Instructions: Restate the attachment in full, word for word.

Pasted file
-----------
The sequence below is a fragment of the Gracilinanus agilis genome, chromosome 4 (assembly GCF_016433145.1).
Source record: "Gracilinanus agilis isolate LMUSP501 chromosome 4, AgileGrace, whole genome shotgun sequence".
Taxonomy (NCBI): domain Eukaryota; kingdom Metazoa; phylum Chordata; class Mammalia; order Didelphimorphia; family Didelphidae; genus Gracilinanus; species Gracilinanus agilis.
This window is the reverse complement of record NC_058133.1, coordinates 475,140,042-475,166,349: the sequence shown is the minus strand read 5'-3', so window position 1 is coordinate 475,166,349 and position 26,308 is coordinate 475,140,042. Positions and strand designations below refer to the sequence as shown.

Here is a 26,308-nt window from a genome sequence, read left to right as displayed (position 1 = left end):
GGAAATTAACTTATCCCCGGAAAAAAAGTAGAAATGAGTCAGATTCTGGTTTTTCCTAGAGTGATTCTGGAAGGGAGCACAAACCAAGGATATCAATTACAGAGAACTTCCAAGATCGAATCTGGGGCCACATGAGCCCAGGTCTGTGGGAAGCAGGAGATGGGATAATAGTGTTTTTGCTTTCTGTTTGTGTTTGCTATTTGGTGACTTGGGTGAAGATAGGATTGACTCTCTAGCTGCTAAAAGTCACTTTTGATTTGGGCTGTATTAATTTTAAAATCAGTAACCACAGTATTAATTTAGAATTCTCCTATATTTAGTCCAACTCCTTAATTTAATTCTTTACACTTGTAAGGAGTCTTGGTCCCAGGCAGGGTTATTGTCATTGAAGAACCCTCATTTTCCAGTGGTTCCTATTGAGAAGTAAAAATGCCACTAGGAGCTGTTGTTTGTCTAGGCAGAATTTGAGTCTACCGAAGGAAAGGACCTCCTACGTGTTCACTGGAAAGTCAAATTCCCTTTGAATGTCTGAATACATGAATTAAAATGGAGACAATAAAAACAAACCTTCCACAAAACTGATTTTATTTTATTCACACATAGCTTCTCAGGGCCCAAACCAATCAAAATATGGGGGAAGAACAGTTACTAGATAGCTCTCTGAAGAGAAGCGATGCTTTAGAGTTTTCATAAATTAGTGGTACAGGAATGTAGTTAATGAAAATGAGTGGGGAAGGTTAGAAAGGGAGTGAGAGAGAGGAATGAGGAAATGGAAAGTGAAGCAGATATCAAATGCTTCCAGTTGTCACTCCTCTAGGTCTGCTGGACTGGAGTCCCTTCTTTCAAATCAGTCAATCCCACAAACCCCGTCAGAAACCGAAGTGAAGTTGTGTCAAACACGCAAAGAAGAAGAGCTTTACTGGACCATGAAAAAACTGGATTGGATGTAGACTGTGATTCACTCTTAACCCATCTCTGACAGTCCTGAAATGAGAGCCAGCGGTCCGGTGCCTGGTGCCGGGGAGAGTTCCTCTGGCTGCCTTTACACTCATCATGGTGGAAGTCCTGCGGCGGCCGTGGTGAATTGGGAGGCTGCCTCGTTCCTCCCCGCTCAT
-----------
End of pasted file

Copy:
The sequence below is a fragment of the Gracilinanus agilis genome, chromosome 4 (assembly GCF_016433145.1).
Source record: "Gracilinanus agilis isolate LMUSP501 chromosome 4, AgileGrace, whole genome shotgun sequence".
Taxonomy (NCBI): domain Eukaryota; kingdom Metazoa; phylum Chordata; class Mammalia; order Didelphimorphia; family Didelphidae; genus Gracilinanus; species Gracilinanus agilis.
This window is the reverse complement of record NC_058133.1, coordinates 475,140,042-475,166,349: the sequence shown is the minus strand read 5'-3', so window position 1 is coordinate 475,166,349 and position 26,308 is coordinate 475,140,042. Positions and strand designations below refer to the sequence as shown.

Here is a 26,308-nt window from a genome sequence, read left to right as displayed (position 1 = left end):
GGAAATTAACTTATCCCCGGAAAAAAAGTAGAAATGAGTCAGATTCTGGTTTTTCCTAGAGTGATTCTGGAAGGGAGCACAAACCAAGGATATCAATTACAGAGAACTTCCAAGATCGAATCTGGGGCCACATGAGCCCAGGTCTGTGGGAAGCAGGAGATGGGATAATAGTGTTTTTGCTTTCTGTTTGTGTTTGCTATTTGGTGACTTGGGTGAAGATAGGATTGACTCTCTAGCTGCTAAAAGTCACTTTTGATTTGGGCTGTATTAATTTTAAAATCAGTAACCACAGTATTAATTTAGAATTCTCCTATATTTAGTCCAACTCCTTAATTTAATTCTTTACACTTGTAAGGAGTCTTGGTCCCAGGCAGGGTTATTGTCATTGAAGAACCCTCATTTTCCAGTGGTTCCTATTGAGAAGTAAAAATGCCACTAGGAGCTGTTGTTTGTCTAGGCAGAATTTGAGTCTACCGAAGGAAAGGACCTCCTACGTGTTCACTGGAAAGTCAAATTCCCTTTGAATGTCTGAATACATGAATTAAAATGGAGACAATAAAAACAAACCTTCCACAAAACTGATTTTATTTTATTCACACATAGCTTCTCAGGGCCCAAACCAATCAAAATATGGGGGAAGAACAGTTACTAGATAGCTCTCTGAAGAGAAGCGATGCTTTAGAGTTTTCATAAATTAGTGGTACAGGAATGTAGTTAATGAAAATGAGTGGGGAAGGTTAGAAAGGGAGTGAGAGAGAGGAATGAGGAAATGGAAAGTGAAGCAGATATCAAATGCTTCCAGTTGTCACTCCTCTAGGTCTGCTGGACTGGAGTCCCTTCTTTCAAATCAGTCAATCCCACAAACCCCGTCAGAAACCGAAGTGAAGTTGTGTCAAACACGCAAAGAAGAAGAGCTTTACTGGACCATGAAAAAACTGGATTGGATGTAGACTGTGATTCACTCTTAACCCATCTCTGACAGTCCTGAAATGAGAGCCAGCGGTCCGGTGCCTGGTGCCGGGGAGAGTTCCTCTGGCTGCCTTTACACTCATCATGGTGGAAGTCCTGCGGCGGCCGTGGTGAATTGGGAGGCTGCCTCGTTCCTCCCCGCTCAT